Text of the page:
A reading from the prophecy of Isaiah
We are in the eighth century B.C., and the Assyrian army has taken over the two lands of Zebulun and Naphtali—the northern Israeli homelands of tribes associated with two of Jacob’s sons. Isaiah says that darkness covers the land, but now, “The people who walked in darkness have seen a great light; upon those who dwelt in the land of gloom a light has shown. You have brought them abundant joy and great rejoicing, as they rejoice before you as at the harvest, as people make merry when dividing spoils. For the yoke that burdened them, the pole on their shoulder, and the rod of their taskmaster you have smashed.” The Assyrians were terrible rulers, but now God has spared his people from their domination.
Today, countless millions of the poorest people on earth are under the rule of despotic powers, and millions more in more developed countries such as Russia, Iran, and China live under stifling dictatorships. Let us be thankful for our democracy and the Constitution that protects us, and not take these gifts for granted.
(Psalm 27:1, 4, 13-14)
“The Lord is my light and my salvation.” There are times in our lives when the darkness seems to surround us, but the light of the Lord is always there to guide and protect us. Let us seek the light of the Lord when darkness tries to drag us down.
A reading from the Letter to the Corinthians
(Chapter 1:10-13, 17)
There are real divisions within our Church throughout the world and here in our country. As we hear from St. Paul today, this is nothing new. He beseeches the Corinthians, “I urge you, brothers and sisters, in the name of our Lord Jesus Christ, that all of you agree in what you say, and that there be no divisions among you, but you be united in the same mind and in the same purpose. For it has been reported to me about you, my brothers and sisters, by Chloe’s people, that there are rivalries among you. I mean that each of you are saying, ‘I belong to Paul’ or ‘I belong to Cephas’ (Peter) or ‘I belong to Christ.’ Is Christ divided? … For Christ did not send me to baptize but to preach the gospel, and not with the wisdom of human eloquence, so that the cross of Christ might not be emptied of its meaning.”
As we know, there were real differences among the apostles and the various Christian communities, and yet, they stayed together. They worked out their differences. That is our challenge today, as it has been for Christians throughout the past 20 centuries—to work out our differences without bad mouthing the other side, and to focus on the great truths we all believe in that bind us together.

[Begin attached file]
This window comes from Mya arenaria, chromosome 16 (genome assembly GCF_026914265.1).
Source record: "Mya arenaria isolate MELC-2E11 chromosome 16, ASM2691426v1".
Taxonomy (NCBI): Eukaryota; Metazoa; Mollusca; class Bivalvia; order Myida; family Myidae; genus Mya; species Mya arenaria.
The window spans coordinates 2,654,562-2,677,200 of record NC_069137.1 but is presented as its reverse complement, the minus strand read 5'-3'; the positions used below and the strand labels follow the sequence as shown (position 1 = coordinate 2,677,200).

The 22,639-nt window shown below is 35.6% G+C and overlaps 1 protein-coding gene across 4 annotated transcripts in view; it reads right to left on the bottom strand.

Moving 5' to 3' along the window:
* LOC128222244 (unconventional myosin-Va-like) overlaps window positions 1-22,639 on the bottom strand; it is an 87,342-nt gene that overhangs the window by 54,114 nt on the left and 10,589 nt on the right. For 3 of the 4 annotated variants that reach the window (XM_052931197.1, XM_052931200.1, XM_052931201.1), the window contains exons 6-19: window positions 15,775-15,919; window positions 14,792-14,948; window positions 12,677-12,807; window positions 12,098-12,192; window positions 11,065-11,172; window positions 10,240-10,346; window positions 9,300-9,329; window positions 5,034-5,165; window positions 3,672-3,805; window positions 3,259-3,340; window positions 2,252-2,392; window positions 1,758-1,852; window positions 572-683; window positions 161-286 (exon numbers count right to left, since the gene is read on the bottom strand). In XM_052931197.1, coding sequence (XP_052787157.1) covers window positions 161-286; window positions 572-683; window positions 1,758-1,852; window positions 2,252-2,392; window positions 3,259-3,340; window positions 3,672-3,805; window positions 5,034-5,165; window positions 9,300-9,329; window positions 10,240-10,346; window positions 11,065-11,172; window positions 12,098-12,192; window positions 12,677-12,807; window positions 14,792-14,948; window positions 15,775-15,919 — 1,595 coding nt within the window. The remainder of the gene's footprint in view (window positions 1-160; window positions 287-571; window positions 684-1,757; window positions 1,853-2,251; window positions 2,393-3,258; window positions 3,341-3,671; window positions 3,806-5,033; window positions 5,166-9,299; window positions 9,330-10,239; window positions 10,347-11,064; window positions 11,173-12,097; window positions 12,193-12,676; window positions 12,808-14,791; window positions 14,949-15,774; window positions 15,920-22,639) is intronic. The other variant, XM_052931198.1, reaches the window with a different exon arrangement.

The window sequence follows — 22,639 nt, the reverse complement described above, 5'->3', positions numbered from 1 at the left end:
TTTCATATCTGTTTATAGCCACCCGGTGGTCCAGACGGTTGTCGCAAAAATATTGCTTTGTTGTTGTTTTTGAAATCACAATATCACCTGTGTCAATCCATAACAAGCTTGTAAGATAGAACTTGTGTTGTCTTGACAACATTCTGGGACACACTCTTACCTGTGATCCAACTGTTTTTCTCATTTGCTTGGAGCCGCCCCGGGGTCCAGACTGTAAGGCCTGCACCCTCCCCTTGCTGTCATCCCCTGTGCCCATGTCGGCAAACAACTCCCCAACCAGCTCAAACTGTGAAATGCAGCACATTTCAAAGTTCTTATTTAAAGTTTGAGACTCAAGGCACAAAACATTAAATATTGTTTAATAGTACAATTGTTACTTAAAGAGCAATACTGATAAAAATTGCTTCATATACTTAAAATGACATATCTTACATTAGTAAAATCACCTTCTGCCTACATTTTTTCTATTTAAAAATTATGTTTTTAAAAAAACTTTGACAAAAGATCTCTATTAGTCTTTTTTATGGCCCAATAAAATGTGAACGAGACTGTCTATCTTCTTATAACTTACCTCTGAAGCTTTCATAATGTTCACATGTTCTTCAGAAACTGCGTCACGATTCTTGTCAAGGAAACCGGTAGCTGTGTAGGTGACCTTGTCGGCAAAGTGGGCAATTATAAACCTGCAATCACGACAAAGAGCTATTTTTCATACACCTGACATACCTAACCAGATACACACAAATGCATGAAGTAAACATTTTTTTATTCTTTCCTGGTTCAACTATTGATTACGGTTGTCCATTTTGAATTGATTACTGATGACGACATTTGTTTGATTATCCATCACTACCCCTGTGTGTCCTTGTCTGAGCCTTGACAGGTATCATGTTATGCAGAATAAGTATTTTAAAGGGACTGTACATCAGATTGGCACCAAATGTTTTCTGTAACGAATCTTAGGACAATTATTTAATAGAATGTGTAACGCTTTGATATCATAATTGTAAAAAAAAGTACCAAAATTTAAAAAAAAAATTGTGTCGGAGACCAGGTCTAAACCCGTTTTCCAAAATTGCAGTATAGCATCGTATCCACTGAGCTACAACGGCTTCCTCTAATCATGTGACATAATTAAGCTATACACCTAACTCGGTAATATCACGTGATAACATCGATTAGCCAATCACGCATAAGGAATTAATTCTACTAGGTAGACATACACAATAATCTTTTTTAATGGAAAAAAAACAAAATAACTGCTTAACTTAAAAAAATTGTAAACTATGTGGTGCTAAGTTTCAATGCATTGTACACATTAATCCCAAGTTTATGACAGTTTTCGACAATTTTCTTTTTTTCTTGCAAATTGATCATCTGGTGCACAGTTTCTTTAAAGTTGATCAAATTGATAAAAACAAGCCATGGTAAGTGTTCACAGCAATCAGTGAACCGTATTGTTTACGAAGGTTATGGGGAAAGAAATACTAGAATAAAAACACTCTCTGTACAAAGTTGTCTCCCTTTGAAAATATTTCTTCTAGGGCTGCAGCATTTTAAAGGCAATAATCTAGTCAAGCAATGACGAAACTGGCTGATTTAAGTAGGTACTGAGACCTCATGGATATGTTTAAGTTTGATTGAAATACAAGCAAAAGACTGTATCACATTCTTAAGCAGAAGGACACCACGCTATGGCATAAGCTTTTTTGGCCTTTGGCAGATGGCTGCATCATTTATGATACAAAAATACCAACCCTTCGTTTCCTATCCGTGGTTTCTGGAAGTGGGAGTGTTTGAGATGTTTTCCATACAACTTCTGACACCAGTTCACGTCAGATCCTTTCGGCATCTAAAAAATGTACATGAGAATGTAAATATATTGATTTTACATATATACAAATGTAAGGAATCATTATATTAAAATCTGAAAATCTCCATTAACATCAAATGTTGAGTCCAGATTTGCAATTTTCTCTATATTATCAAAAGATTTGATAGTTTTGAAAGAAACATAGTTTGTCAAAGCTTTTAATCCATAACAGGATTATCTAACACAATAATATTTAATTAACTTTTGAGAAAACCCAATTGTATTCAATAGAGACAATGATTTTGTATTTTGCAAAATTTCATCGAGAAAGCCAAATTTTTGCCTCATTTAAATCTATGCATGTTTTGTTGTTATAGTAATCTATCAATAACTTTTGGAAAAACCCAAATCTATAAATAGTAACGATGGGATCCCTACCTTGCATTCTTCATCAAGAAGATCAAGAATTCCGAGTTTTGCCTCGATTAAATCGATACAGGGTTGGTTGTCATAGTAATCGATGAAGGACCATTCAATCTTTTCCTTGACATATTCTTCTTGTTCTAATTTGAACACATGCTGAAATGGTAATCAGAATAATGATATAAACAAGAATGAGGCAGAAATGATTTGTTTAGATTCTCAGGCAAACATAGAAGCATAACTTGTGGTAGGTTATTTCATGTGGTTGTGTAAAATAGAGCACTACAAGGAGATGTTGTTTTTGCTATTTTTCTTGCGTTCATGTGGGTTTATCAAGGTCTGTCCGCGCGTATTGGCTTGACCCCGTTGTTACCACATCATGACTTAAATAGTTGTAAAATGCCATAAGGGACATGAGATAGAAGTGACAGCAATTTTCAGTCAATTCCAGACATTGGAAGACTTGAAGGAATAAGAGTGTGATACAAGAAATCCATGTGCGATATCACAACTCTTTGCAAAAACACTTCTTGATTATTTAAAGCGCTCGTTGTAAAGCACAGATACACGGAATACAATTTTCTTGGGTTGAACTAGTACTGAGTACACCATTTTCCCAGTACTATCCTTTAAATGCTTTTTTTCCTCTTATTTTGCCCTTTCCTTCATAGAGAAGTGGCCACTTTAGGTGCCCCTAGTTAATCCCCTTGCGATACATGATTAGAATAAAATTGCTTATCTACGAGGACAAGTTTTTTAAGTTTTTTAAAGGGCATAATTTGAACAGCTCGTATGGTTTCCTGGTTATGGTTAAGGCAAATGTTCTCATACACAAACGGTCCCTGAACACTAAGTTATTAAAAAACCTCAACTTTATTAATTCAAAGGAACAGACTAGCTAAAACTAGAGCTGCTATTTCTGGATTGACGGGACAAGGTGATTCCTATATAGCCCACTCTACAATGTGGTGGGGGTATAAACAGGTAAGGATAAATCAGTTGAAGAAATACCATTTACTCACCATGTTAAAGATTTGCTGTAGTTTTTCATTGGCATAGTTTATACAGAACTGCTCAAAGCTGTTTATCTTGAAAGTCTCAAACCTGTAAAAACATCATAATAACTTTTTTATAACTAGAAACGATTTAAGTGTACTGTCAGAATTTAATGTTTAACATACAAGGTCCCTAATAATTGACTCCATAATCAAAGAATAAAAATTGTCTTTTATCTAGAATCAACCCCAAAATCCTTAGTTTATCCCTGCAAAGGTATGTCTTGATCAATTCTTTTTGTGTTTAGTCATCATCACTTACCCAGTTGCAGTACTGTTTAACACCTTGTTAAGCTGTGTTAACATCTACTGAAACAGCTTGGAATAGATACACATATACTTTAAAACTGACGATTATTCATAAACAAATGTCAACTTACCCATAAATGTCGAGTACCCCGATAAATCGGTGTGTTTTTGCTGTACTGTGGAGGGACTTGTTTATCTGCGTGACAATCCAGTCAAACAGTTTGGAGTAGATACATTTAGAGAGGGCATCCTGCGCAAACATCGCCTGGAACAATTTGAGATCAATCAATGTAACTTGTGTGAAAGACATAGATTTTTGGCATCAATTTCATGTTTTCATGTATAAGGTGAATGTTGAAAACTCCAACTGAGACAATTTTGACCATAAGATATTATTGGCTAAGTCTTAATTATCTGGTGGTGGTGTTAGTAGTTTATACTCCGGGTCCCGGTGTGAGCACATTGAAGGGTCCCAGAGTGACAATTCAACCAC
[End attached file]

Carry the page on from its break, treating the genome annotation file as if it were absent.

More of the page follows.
A reading from the holy Gospel according to Matthew
Matthew tells us that when Jesus hears that John the Baptist has been arrested, he moves to the same land that we read about in the prophesy of Isaiah, the land of Zebulun and Naphtali, saying, “The kingdom of heaven is at hand.” And Matthew reports that as Jesus “was walking by the Sea of Galilee, he saw two brothers, Simon who is called Peter, and his brother Andrew, casting a net into the sea; they were fishermen. He said to them, ‘Come after me, and I will make you fishers of men.’ At once, they left their nets and followed him. He walked along from there and saw two other brothers, James, the son of Zebedee and his brother John. They were in a boat, with their father Zebedee, mending their nets. He called them and immediately they left their boats and their father and followed him.”
So, that is how it all started—poor, uneducated fishermen were somehow moved to make a radical change in their lives. Obviously, Matthew gives us only the short version of these conversations. There must have been much more said, but Matthew wants us to feel the immediacy and power of the call from Jesus.
You and I have a “call” from Jesus, not just once, but throughout our lives. We refer to it as a vocation, but not long ago that word, “vocation,” applied in popular use only to people who were called to priesthood or religious life. Now, we know that it is a call to each of us, perhaps several different and related calls. In any case, it is a call to serve others—as wife, husband, father, mother, sister, brother, friend, partner. Do you see your life as a response to a call from God, perhaps several calls at different times? Ask yourself if you feel called, if your life is a response to calls from God. Your calls are gifts as well as challenges. Have you said yes? It is never too late.
Painting: The Call of Saints Peter and Andrew, (circa 1603-1606) Michelangelo Merici da Caravaggio, Hampton Court Palace, London. Public domain.
Excerpts from the English translation of the Lectionary for Mass © 1969, 1981, 1997, International Commission on English in the Liturgy Corporation (ICEL). All rights reserved.
Bill Ayres was a founder, with the late singer Harry Chapin, of WhyHunger. He has been a radio and TV broadcaster for 40 years and has two weekly Sunday-night shows on WPLJ, 95.5 FM in New York. He is a member of Our Lady Queen of Martyrs Church in Centerport, New York.